Expert Marks Anti-VISTA/Anti-PD-1 Therapies as a Potential New Strategy for Advanced Solid Tumors


Anti-VISTA therapy may be the therapy type to be used with PD-1/PD-L1 inhibitors to treat patients with advanced solid tumors, expert say. One agent, KVA12123, has just entered phase 1 clinical research.

Michael A. Curran, PhD

Michael A. Curran, PhD

KVA12123, a VISTA binding fully human engineered IgG1 monoclonal antibody, is a novel agent under exploration for the treatment of advanced solid tumors.1

Immunotherapy is one of the standard treatments for advanced solid tumors, according to Michael A. Curran, PhD. With PD-1/PD-L1 inhibitors, in particular, cold cancers have an overall response rate (ORR) of between 5%-20%, whereas hot cancers have a 40%-50% ORR. This leaves 45% of cancers ineligible for treatment with PD-1/PD-L1 inhibitors.

“We can look at existing checkpoints such as PD-1 and CTLA-4 as T-cell focused immune modulators although PD-1 has some effects on the myeloid department as well. But VISTA is truly multimodal, and its effects across the tumor microenvironment and therefore, is an attractive target to behave synergistically with existing the existing T-cell focused therapies,” explained Curran, associate professor, Department of Immunology, Division of Basic Science Research, The University of Texas MD Anderson Cancer Center, Houston, TX during the Kineta KOL Event on KVA12123: VISTA as an Immuno-Oncology Target hosted by Kineta, Inc.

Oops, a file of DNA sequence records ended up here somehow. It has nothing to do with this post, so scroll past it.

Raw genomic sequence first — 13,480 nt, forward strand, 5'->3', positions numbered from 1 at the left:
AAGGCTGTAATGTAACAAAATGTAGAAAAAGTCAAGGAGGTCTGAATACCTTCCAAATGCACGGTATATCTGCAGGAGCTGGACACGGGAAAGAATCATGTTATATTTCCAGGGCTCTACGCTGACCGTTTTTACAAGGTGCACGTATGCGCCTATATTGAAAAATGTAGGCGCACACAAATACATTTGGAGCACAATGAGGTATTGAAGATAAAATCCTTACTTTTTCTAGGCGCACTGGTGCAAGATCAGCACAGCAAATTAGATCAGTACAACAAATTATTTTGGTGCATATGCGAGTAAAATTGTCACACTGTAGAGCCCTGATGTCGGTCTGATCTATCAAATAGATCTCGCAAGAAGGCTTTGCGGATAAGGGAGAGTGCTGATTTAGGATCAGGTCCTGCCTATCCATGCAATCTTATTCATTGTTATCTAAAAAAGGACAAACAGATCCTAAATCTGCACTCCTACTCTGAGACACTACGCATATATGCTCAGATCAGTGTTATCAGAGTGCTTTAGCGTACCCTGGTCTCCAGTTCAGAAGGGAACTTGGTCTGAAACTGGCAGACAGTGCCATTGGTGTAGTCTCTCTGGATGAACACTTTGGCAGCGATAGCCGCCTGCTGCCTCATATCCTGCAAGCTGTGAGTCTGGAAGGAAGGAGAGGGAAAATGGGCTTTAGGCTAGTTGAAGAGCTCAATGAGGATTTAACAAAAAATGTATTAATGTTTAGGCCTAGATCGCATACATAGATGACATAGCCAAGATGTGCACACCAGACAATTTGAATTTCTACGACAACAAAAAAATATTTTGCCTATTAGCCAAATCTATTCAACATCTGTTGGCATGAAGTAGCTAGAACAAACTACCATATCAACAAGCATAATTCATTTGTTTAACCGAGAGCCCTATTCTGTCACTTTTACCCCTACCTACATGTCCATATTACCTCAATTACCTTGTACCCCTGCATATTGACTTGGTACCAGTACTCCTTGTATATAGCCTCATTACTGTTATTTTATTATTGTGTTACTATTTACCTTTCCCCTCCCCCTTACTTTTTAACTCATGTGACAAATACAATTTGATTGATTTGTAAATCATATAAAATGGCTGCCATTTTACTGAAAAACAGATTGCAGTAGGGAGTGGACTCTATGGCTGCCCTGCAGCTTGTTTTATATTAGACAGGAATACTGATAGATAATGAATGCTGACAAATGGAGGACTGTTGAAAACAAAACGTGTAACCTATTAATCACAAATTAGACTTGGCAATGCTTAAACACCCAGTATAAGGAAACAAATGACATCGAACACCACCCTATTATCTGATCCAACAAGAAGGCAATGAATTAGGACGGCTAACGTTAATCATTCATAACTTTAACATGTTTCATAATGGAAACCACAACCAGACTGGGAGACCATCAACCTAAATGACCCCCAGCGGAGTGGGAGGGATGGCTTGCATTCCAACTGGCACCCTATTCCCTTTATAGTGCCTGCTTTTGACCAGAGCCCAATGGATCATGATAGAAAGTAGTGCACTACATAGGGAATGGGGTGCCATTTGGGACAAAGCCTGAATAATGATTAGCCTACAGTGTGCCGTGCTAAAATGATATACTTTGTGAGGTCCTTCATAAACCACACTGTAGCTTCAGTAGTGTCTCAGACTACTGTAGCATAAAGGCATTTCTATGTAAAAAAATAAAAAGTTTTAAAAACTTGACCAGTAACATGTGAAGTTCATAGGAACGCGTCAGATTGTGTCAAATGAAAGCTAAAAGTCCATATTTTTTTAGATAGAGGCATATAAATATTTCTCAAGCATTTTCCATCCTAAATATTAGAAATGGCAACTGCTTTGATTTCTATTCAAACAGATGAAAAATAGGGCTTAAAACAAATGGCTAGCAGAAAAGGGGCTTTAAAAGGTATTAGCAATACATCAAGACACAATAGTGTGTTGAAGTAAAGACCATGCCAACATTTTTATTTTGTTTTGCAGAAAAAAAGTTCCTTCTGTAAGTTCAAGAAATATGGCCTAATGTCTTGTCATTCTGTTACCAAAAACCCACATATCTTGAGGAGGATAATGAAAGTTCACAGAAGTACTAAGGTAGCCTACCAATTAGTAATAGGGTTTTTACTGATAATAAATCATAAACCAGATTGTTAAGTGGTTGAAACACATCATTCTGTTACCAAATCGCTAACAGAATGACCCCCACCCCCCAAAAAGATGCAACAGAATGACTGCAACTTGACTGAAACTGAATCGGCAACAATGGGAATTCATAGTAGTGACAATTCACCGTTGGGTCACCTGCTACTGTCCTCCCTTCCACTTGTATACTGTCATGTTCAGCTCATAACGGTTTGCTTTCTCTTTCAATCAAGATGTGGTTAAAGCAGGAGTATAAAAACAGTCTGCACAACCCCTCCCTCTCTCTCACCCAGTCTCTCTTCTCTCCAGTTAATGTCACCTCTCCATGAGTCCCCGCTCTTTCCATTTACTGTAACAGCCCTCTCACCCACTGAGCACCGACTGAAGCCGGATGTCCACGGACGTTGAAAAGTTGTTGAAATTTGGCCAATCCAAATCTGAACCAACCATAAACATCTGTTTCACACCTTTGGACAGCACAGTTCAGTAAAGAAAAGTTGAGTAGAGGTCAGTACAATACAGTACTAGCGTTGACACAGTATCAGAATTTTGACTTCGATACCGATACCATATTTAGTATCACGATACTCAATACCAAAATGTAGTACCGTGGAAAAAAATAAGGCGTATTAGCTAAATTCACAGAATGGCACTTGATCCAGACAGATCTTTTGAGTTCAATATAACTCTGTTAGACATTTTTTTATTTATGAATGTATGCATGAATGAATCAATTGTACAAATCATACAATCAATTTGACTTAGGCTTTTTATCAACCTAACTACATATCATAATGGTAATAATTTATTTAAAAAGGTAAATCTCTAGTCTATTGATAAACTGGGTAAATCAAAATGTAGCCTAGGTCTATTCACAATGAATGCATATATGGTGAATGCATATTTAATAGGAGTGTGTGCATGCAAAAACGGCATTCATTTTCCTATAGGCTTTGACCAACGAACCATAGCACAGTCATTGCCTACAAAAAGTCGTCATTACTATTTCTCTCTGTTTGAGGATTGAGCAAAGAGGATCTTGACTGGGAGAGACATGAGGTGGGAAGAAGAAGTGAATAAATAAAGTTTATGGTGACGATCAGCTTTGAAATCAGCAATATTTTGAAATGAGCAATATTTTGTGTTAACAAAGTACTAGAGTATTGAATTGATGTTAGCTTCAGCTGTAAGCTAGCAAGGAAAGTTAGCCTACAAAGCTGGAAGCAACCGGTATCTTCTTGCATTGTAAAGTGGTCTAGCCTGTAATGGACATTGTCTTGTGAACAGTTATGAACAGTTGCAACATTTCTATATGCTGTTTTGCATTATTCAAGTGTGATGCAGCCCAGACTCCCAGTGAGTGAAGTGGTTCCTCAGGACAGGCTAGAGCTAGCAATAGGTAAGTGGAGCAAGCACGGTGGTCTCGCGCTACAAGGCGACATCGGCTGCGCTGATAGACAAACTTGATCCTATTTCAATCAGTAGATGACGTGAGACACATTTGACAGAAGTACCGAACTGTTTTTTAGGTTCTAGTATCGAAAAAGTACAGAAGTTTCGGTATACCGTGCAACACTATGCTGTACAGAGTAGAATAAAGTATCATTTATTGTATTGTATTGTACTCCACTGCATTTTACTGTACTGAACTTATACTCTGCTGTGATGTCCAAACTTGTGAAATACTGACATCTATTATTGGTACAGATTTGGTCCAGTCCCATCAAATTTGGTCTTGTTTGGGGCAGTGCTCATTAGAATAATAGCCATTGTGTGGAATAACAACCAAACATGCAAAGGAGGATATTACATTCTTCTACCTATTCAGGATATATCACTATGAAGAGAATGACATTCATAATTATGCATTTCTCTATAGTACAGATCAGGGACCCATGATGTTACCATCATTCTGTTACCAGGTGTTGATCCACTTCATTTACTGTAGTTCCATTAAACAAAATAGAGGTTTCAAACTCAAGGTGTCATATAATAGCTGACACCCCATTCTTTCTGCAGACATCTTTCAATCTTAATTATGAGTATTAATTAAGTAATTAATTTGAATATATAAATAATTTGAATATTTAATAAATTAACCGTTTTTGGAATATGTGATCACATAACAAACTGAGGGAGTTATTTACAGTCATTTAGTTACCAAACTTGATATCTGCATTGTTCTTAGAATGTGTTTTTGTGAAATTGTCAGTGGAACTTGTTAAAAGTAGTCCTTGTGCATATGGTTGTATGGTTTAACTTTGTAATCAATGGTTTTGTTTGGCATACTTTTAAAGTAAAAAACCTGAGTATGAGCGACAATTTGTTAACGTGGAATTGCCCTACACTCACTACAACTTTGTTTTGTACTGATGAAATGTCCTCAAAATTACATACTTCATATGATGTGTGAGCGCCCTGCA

VISTA blockade has demonstrated the ability to improve T cell fitness and perform synergistically with anti-PD-1 therapies in preclinical models, according to Curran. VISTA blockade could also mediate pro-inflammatory conditioning of TME. These characteristics set KVA12123 from other IgG1 agents on the market including CI-8993, SNS-101, and PMC309, according to Shawn P. Iadonato, PhD, chief executive officer, Kineta, Inc, who was also a presenter during the KOL call.

Preclinical Research

KVA12123 monotherapy achieved 75% tumor growth inhibition in bladder cancer models. In T-cell lymphoma models, the tumor growth inhibition was 66%.1

In other preclinical studies in which anti-VISTA therapy was combined with anti-PD-1 therapy, the tumor growth inhibition rate was 68% compared with 35%-42% in colon cancer subjects treated with anti-VISTA alone, and 42%-60% in those treated with anti-PD-1 alone. In a bladder cancer model, KVA12123 plus anti-PD-1 therapy achieved 85% tumor growth inhibition compared with 40% with anti-VISTA alone, and 67% with anti-PD-1 alone.

KVA12123 was well-tolerated in non-human studies. The subject treated had no mortality, no change in cytokine release syndrome (CRS) cytokine levels, and no treatment-related adverse events.